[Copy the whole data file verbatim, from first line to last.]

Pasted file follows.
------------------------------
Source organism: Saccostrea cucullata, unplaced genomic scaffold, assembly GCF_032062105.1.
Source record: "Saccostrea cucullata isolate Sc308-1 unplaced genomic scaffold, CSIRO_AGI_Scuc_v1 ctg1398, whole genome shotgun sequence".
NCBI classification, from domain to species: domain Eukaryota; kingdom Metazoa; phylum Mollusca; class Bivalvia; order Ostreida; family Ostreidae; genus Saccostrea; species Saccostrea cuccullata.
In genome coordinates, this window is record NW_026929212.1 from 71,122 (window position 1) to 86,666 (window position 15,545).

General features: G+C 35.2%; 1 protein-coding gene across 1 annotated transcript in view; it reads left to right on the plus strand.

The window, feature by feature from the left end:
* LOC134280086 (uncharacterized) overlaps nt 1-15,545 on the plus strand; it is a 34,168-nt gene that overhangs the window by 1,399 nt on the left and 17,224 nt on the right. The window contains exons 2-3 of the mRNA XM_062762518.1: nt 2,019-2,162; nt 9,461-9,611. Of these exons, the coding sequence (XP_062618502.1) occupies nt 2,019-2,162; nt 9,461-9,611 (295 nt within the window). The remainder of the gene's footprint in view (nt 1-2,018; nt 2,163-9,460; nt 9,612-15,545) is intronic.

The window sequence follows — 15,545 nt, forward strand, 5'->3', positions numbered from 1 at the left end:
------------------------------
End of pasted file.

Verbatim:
Source organism: Saccostrea cucullata, unplaced genomic scaffold, assembly GCF_032062105.1.
Source record: "Saccostrea cucullata isolate Sc308-1 unplaced genomic scaffold, CSIRO_AGI_Scuc_v1 ctg1398, whole genome shotgun sequence".
NCBI classification, from domain to species: domain Eukaryota; kingdom Metazoa; phylum Mollusca; class Bivalvia; order Ostreida; family Ostreidae; genus Saccostrea; species Saccostrea cuccullata.
In genome coordinates, this window is record NW_026929212.1 from 71,122 (window position 1) to 86,666 (window position 15,545).

General features: G+C 35.2%; 1 protein-coding gene across 1 annotated transcript in view; it reads left to right on the plus strand.

The window, feature by feature from the left end:
* LOC134280086 (uncharacterized) overlaps nt 1-15,545 on the plus strand; it is a 34,168-nt gene that overhangs the window by 1,399 nt on the left and 17,224 nt on the right. The window contains exons 2-3 of the mRNA XM_062762518.1: nt 2,019-2,162; nt 9,461-9,611. Of these exons, the coding sequence (XP_062618502.1) occupies nt 2,019-2,162; nt 9,461-9,611 (295 nt within the window). The remainder of the gene's footprint in view (nt 1-2,018; nt 2,163-9,460; nt 9,612-15,545) is intronic.

The window sequence follows — 15,545 nt, forward strand, 5'->3', positions numbered from 1 at the left end: